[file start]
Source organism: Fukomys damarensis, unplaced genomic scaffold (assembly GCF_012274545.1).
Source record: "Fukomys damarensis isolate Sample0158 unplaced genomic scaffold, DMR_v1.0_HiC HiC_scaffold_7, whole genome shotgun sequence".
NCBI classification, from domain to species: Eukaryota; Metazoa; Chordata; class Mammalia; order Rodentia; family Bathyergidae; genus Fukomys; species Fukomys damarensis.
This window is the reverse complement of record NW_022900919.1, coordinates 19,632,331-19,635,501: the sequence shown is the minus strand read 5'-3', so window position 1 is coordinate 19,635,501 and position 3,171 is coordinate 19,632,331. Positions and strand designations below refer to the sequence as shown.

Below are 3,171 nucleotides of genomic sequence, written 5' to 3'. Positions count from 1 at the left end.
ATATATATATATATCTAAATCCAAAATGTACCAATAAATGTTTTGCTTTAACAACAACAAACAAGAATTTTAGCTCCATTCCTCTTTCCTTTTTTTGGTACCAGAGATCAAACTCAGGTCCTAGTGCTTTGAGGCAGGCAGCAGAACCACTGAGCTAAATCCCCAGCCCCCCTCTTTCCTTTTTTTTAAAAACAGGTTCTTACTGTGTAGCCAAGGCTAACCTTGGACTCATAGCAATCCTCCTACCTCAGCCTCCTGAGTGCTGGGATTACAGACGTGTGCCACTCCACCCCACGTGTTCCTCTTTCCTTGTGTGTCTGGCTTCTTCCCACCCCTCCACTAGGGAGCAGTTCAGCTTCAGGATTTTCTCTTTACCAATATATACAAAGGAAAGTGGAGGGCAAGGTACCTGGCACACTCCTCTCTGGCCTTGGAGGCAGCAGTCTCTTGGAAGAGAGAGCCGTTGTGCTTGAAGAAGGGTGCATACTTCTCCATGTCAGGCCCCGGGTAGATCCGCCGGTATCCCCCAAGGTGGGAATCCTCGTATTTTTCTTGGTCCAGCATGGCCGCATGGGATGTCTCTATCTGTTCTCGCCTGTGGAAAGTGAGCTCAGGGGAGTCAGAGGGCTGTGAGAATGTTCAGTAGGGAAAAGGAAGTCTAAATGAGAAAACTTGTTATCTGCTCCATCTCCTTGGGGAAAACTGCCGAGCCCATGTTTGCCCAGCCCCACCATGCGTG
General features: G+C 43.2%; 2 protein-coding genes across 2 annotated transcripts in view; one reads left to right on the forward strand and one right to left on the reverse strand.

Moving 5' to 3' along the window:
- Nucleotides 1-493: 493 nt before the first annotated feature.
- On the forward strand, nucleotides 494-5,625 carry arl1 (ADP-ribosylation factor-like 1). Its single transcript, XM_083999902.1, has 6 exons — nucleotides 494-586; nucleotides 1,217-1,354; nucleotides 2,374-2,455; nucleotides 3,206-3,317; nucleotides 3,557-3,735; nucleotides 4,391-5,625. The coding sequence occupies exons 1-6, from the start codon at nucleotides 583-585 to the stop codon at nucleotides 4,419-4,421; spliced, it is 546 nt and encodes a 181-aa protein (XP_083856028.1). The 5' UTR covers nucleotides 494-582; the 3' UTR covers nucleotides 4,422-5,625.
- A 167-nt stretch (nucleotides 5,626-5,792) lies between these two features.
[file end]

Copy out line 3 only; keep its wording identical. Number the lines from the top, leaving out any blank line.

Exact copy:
NCBI classification, from domain to species: Eukaryota; Metazoa; Chordata; class Mammalia; order Rodentia; family Bathyergidae; genus Fukomys; species Fukomys damarensis.